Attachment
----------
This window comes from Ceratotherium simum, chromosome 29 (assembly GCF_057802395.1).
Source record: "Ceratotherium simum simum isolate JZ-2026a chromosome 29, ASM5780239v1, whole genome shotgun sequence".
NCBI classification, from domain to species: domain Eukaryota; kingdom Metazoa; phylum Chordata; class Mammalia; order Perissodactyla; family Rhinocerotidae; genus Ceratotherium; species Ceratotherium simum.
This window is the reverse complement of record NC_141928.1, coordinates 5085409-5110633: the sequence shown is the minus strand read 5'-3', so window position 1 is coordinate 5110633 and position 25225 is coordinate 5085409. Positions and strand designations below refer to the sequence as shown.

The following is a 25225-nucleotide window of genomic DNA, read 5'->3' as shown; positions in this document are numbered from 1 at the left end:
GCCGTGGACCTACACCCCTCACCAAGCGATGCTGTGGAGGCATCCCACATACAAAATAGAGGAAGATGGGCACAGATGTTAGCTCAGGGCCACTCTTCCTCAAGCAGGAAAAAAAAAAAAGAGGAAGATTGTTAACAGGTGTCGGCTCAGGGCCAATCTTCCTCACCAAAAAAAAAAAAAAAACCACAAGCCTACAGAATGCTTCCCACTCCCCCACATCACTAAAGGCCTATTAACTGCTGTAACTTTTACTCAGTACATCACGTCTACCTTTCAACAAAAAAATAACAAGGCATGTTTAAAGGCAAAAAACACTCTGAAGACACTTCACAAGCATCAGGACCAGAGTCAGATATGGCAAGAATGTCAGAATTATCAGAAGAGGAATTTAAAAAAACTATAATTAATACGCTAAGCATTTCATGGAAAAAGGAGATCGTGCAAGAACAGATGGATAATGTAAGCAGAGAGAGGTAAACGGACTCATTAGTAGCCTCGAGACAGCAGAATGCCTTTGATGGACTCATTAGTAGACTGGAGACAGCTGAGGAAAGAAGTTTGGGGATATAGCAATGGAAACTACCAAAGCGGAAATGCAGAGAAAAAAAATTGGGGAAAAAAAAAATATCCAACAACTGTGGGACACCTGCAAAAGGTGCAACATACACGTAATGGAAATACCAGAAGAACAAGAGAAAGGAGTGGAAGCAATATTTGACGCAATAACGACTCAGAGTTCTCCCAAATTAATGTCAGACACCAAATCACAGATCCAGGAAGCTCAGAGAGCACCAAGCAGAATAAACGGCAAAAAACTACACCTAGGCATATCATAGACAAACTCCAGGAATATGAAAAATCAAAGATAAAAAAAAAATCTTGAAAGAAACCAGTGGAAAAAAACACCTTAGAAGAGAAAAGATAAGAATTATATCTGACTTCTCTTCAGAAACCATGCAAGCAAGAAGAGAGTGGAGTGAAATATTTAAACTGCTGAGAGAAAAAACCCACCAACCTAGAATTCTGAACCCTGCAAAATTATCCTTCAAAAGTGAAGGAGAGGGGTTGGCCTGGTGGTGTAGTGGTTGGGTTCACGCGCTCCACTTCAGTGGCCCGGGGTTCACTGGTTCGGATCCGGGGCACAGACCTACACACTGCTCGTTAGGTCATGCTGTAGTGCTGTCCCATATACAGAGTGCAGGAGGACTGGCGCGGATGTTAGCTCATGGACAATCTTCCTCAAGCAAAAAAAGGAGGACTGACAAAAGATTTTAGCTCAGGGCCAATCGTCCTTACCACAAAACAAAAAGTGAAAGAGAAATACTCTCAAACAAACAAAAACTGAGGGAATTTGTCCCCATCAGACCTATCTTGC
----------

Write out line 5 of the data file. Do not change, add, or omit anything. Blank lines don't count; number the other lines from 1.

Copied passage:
The following is a 25225-nucleotide window of genomic DNA, read 5'->3' as shown; positions in this document are numbered from 1 at the left end: